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Tsunami by Mélanie Léger in a production of théâtre l’Escaouette, photos Mathieu Léger

What advice would you give to anyone interested in taking up the theatre?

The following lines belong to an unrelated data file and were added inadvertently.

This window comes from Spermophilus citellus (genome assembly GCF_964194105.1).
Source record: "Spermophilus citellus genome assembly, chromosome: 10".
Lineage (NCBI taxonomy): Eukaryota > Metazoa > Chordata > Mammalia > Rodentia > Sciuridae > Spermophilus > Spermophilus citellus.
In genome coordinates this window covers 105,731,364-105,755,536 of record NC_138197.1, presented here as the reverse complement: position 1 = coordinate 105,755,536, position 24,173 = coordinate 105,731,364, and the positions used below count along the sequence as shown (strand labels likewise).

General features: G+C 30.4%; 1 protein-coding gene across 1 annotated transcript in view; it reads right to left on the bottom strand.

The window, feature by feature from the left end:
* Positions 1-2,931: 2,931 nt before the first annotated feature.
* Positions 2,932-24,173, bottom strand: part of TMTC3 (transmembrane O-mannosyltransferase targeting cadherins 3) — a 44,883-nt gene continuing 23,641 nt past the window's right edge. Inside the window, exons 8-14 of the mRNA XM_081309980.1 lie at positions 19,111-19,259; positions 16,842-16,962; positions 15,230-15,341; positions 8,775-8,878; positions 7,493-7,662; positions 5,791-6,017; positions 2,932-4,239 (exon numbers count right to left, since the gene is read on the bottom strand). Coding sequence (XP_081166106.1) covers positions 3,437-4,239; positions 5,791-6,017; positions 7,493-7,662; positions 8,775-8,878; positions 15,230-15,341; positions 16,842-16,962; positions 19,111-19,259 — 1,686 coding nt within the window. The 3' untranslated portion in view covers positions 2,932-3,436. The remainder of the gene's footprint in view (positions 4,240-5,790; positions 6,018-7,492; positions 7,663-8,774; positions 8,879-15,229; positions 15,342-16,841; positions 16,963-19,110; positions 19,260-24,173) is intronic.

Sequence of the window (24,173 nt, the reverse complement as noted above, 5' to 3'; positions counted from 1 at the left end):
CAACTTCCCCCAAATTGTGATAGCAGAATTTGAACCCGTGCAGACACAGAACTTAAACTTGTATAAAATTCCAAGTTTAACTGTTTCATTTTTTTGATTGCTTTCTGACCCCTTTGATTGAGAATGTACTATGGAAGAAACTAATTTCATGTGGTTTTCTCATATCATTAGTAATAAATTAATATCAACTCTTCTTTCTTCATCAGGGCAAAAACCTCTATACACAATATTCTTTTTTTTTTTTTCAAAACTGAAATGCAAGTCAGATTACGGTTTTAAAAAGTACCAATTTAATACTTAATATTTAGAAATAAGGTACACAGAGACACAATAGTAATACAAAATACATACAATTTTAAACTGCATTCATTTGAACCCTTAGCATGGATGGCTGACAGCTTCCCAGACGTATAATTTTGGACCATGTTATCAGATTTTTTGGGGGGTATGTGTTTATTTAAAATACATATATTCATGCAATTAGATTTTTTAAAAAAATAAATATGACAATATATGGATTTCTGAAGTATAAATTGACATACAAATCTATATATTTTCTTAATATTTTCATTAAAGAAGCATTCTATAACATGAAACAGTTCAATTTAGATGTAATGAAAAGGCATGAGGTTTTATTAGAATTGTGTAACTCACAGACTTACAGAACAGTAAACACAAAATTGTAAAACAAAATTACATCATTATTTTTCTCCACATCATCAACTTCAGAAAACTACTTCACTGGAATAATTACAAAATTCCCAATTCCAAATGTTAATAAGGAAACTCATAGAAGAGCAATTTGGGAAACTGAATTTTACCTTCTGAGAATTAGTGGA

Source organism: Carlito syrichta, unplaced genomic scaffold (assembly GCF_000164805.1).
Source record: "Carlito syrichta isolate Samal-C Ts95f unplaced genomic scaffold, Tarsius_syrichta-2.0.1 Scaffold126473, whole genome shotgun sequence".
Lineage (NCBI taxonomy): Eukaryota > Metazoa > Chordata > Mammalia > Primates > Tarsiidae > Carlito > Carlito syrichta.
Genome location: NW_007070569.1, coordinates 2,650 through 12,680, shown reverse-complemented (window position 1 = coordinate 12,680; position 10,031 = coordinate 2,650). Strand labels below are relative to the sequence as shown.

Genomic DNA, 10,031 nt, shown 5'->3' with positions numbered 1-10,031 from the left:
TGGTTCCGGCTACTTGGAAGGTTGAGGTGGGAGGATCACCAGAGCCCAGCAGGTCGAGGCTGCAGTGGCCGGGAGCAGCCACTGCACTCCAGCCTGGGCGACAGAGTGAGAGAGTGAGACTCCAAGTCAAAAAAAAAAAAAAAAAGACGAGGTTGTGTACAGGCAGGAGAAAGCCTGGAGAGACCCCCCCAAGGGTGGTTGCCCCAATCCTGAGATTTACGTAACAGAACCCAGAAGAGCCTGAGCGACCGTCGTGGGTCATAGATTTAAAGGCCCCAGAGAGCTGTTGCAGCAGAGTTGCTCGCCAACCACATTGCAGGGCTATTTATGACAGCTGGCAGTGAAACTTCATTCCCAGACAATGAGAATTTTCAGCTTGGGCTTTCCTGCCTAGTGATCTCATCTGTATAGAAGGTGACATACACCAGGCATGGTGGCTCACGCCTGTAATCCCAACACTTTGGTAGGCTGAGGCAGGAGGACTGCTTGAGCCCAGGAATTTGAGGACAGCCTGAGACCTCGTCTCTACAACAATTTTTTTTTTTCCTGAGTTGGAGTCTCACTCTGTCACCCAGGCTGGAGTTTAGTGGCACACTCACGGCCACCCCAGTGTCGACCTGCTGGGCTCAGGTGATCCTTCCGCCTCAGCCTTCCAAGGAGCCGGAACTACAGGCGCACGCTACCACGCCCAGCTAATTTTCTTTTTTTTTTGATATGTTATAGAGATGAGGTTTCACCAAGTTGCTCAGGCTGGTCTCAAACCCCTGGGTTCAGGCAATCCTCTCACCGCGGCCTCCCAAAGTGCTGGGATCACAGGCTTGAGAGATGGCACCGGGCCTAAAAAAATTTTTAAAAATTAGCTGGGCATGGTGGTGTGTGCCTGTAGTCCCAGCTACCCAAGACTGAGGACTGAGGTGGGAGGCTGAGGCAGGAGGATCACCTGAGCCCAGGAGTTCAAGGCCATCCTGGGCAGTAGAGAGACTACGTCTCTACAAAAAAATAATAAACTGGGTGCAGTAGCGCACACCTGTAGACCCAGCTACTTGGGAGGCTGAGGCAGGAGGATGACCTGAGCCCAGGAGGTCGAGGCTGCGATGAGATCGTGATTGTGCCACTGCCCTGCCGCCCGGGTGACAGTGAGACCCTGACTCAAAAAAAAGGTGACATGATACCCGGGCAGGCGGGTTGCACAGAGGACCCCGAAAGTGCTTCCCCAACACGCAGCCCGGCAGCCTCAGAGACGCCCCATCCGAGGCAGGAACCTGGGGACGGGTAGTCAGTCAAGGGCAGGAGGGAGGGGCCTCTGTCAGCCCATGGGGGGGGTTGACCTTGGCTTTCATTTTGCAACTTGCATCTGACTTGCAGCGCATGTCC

Do not hesitate to sign up for training here in the province! The drama department at the Université de Moncton is a terrific way to get to know the theatrical community, and to make encounters that are sure to have a lasting impact. The AAAPNB (Association Acadienne des Artistes Professionnel.le.s du Nouveau-Brunswick) organizes numerous workshops and internships for professional artists, as well as resources for those who want to get started. The arts are often presented as professions where it’s difficult to “make a living”, and it’s true that in many cases, like mine, you must be enterprising and feel able to handle a certain amount of instability and criticism, for example, but theatre (and film) offers stimulating careers and there are some great opportunities in New Brunswick today. In film, for example, there often seems to be a shortage of local talent. There is plenty of room here to be creative and proudly bring to the stage stories that take us through all kinds of emotions.